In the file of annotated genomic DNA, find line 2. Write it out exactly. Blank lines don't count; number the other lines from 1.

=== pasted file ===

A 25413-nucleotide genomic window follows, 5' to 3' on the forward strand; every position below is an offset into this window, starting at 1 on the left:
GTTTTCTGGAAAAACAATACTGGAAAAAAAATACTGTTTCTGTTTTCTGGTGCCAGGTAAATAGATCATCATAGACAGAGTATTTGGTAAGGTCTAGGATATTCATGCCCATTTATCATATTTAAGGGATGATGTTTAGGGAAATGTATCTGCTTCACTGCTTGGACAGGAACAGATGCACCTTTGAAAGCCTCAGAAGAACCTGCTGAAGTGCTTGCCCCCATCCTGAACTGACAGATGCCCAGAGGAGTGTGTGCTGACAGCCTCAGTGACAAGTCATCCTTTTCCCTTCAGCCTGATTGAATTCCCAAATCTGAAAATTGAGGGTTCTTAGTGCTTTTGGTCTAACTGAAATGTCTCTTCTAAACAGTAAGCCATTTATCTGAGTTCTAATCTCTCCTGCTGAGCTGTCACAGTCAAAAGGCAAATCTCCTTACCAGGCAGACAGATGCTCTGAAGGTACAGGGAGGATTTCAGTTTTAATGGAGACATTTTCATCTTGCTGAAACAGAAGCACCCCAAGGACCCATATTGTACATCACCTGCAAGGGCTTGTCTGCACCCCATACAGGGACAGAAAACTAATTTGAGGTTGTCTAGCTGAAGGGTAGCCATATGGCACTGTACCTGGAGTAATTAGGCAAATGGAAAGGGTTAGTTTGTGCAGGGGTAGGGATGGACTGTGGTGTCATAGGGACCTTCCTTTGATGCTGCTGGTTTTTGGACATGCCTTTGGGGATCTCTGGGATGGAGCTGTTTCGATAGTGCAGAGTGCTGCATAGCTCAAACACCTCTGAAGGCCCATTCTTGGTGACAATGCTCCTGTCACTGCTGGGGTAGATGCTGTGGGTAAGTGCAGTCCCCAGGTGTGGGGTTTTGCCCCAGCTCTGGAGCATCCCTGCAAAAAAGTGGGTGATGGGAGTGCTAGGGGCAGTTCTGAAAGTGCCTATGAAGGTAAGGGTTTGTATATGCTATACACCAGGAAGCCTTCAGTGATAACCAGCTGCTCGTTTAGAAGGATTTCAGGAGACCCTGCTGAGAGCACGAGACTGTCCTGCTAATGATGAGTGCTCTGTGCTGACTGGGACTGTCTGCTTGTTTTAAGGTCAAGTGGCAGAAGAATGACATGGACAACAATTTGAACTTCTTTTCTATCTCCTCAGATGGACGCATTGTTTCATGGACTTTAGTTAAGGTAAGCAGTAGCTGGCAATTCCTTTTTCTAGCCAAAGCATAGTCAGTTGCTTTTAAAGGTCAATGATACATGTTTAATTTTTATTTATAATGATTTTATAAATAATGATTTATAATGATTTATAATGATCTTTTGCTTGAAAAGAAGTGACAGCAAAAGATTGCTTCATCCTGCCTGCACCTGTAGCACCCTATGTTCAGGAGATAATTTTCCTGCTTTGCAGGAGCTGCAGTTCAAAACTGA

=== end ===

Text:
GTTTTCTGGAAAAACAATACTGGAAAAAAAATACTGTTTCTGTTTTCTGGTGCCAGGTAAATAGATCATCATAGACAGAGTATTTGGTAAGGTCTAGGATATTCATGCCCATTTATCATATTTAAGGGATGATGTTTAGGGAAATGTATCTGCTTCACTGCTTGGACAGGAACAGATGCACCTTTGAAAGCCTCAGAAGAACCTGCTGAAGTGCTTGCCCCCATCCTGAACTGACAGATGCCCAGAGGAGTGTGTGCTGACAGCCTCAGTGACAAGTCATCCTTTTCCCTTCAGCCTGATTGAATTCCCAAATCTGAAAATTGAGGGTTCTTAGTGCTTTTGGTCTAACTGAAATGTCTCTTCTAAACAGTAAGCCATTTATCTGAGTTCTAATCTCTCCTGCTGAGCTGTCACAGTCAAAAGGCAAATCTCCTTACCAGGCAGACAGATGCTCTGAAGGTACAGGGAGGATTTCAGTTTTAATGGAGACATTTTCATCTTGCTGAAACAGAAGCACCCCAAGGACCCATATTGTACATCACCTGCAAGGGCTTGTCTGCACCCCATACAGGGACAGAAAACTAATTTGAGGTTGTCTAGCTGAAGGGTAGCCATATGGCACTGTACCTGGAGTAATTAGGCAAATGGAAAGGGTTAGTTTGTGCAGGGGTAGGGATGGACTGTGGTGTCATAGGGACCTTCCTTTGATGCTGCTGGTTTTTGGACATGCCTTTGGGGATCTCTGGGATGGAGCTGTTTCGATAGTGCAGAGTGCTGCATAGCTCAAACACCTCTGAAGGCCCATTCTTGGTGACAATGCTCCTGTCACTGCTGGGGTAGATGCTGTGGGTAAGTGCAGTCCCCAGGTGTGGGGTTTTGCCCCAGCTCTGGAGCATCCCTGCAAAAAAGTGGGTGATGGGAGTGCTAGGGGCAGTTCTGAAAGTGCCTATGAAGGTAAGGGTTTGTATATGCTATACACCAGGAAGCCTTCAGTGATAACCAGCTGCTCGTTTAGAAGGATTTCAGGAGACCCTGCTGAGAGCACGAGACTGTCCTGCTAATGATGAGTGCTCTGTGCTGACTGGGACTGTCTGCTTGTTTTAAGGTCAAGTGGCAGAAGAATGACATGGACAACAATTTGAACTTCTTTTCTATCTCCTCAGATGGACGCATTGTTTCATGGACTTTAGTTAAGGTAAGCAGTAGCTGGCAATTCCTTTTTCTAGCCAAAGCATAGTCAGTTGCTTTTAAAGGTCAATGATACATGTTTAATTTTTATTTATAATGATTTTATAAATAATGATTTATAATGATTTATAATGATCTTTTGCTTGAAAAGAAGTGACAGCAAAAGATTGCTTCATCCTGCCTGCACCTGTAGCACCCTATGTTCAGGAGATAATTTTCCTGCTTTGCAGGAGCTGCAGTTCAAAACTGA